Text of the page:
Well OBVIOUSLY because carbohydrates hold water, so with less carbohydrates in your body, that means you’ll also lose water mass. But with that weight loss also comes loss of your protein stores cos’ there isn’t enough glucose from carbohydrates going through your body for normal bodily functions. So your muscle mass will waste away with it.
Most of us probably know that carbs are where you get glucose, and glucose is your body’s fuel like petrol is to a car. So if you don’t get enough, your body will feel tired quite easily and your brain will find it difficult to cope, plus you’ll be in a bad mood pretty darn often. Not pretty. If that’s not enough, a diet lacking sufficient carbs could also cause bad breath. Bleagh.
So those are basically the reasons why you shouldn’t follow a diet that has very low carbs in it like the Atkins diet. I think Atkins says to have about 20g of carbs per day or something like that. In actual fact, your body needs at the very least 130g a day. That’s right, that’s how much you’re starving your body with a crap diet like that. And it probably can’t be sustained for long cos’ your body will just burn out.
So, aim to eat healthily people, don’t just follow any trending fad diet that promises weight loss, because honestly, they’re usually a whole lot of rubbish.
That being said, don’t overdo on the carbs either as it gets stored as fats, and you don’t want too much of that. Hehe. The Australian recommendation is to get about 45-60% of your total energy intake from carbs, which would equate to 230-310g of carbs per day. That’s an estimate and it’s more accurate to tailor it to your body mass. Also 100g of a food (eg: rice) doesn’t mean it’s 100g carbs. So you’ve got a bit of calculating to do if you’re gonna calculate carbs. A simple and rough estimate is to get about 1/3 of your plate to consist of carbs in a meal. Get a good distribution of carbs throughout the day, snack (not potato chips, healthy snacks like water crackers or an apple) a little in between meals if you need to so that you get a good supply of glucose throughout the day.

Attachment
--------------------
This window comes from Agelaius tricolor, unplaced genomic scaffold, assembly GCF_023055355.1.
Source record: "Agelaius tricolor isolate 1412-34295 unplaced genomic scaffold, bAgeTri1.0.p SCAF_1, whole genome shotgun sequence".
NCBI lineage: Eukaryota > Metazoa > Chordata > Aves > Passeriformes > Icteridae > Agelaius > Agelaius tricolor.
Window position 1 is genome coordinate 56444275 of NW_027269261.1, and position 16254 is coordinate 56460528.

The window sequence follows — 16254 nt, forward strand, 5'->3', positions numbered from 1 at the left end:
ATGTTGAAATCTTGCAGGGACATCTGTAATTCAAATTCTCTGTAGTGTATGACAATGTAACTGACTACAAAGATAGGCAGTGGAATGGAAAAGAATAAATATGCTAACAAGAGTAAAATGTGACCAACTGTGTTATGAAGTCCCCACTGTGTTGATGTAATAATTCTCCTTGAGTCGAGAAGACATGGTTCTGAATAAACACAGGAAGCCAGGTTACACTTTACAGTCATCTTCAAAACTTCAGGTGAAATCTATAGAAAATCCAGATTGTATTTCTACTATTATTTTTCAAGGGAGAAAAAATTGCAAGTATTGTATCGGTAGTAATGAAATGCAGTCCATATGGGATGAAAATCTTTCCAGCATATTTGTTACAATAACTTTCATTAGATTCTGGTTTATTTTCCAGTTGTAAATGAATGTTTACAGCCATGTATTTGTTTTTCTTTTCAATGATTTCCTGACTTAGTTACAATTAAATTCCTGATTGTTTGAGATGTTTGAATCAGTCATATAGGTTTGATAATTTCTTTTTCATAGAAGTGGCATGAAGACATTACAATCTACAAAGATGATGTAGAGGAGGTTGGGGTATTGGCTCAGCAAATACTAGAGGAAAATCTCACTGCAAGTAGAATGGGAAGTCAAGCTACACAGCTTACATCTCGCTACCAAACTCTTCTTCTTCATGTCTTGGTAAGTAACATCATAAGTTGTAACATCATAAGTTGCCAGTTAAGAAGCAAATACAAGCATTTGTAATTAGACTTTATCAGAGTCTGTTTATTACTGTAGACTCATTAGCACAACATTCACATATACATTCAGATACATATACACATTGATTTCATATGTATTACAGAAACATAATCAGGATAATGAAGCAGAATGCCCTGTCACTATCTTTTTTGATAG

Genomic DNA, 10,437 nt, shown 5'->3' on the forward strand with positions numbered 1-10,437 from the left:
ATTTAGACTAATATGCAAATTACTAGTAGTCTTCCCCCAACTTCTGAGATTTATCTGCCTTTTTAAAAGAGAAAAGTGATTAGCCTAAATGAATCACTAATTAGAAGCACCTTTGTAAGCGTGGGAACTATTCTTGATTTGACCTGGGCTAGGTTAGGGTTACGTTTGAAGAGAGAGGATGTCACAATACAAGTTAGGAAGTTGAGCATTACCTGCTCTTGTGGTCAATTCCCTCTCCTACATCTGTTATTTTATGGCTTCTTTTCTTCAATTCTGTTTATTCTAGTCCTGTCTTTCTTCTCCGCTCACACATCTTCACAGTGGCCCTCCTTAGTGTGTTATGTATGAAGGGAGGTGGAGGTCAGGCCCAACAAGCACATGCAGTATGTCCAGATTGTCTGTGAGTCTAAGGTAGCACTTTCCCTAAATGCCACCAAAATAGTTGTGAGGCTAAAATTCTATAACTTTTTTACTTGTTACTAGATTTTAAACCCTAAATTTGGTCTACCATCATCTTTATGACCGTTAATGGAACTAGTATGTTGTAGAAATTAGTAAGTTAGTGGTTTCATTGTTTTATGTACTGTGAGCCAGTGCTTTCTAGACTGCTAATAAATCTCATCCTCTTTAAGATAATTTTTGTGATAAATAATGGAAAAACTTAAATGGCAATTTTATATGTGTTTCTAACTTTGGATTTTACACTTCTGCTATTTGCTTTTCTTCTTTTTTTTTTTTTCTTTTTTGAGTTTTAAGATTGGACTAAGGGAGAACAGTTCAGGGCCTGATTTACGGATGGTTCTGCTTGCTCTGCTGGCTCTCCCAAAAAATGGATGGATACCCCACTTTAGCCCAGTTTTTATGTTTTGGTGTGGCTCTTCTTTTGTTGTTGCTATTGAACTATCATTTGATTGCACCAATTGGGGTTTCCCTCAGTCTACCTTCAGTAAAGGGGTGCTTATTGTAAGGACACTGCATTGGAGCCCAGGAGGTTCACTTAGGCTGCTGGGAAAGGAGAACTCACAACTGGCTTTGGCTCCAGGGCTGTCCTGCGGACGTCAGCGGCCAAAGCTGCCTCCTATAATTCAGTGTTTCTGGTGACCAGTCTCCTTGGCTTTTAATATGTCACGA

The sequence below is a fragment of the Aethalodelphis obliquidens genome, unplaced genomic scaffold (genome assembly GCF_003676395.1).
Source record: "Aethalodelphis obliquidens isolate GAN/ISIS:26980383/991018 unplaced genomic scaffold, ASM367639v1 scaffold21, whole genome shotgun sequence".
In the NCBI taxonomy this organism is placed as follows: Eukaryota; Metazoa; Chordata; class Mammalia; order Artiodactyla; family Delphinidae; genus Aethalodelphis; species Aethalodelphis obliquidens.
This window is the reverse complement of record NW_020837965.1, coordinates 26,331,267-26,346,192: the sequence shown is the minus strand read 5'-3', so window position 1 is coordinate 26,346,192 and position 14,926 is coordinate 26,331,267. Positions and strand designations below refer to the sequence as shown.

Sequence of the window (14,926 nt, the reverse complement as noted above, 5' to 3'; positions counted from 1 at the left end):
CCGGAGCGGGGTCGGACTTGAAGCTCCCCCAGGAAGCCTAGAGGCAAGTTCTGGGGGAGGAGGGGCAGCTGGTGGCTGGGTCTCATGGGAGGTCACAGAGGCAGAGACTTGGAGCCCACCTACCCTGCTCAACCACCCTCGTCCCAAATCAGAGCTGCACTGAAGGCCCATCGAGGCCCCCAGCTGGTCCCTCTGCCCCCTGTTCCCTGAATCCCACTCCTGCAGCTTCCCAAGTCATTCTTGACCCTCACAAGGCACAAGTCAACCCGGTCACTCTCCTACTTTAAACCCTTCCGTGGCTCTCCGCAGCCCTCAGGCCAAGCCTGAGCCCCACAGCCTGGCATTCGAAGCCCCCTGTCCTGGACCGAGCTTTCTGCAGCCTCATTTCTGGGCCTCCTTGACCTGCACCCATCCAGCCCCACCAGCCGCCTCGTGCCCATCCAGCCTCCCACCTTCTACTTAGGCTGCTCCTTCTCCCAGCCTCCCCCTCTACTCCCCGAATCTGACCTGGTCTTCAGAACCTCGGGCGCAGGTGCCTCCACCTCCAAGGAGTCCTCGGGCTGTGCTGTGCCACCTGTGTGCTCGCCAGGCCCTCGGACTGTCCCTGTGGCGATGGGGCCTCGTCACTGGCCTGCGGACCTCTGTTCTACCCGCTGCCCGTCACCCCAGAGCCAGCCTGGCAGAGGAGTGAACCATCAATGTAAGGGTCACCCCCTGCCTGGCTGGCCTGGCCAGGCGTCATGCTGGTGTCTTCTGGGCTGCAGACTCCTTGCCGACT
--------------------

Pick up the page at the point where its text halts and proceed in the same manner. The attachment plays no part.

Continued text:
Hope that helps clear some stuff up about carbs and the misconception that it should be minimized in a diet.
I’ve just ended my third day in my Postgrad and already, I’m getting overwhelmed. Having to wake up at 6am to get to Burwood by 8am with the long travelling and crazy traffic, plus busy nights at church and sadness when I see my petrol level decrease so quickly. It’s seriously a whole different level to undergrad. Praying I’ll survive. At least I’ve met some nice people so far, and my lecturers are great! :)
Officially a student dietitian, nametag and all!
Taking a break from the madness of uni, I’ve decided to blog about Manchester Press. I’ve mentioned it before in my post about Seven Seeds, and last Saturday, I finally had the chance to pay the famous cafe a visit. It’s in a little alley way called Rankins Lane in Melbourne CBD, and it’s really easy to miss (seems like all the good coffee places are hidden away) but good thing David spotted the big sign in the alley that said “MP”.
They serve a range of closed and open bagel, and some other salads, muesli, and yoghurts. They’ve got small desserts, too. Here’s a picture of my closed tuna and jalapeno bagel.
Finally got my own cuppa funny face latte!!
I’d say I’m not a huge fan of the food, but I do like their coffee. Think it’s not one of those cafes I’d visit often, but if I happen to be in the vicinity, I might drop by for a cuppa.
Back to the readings and drowning myself in uni work.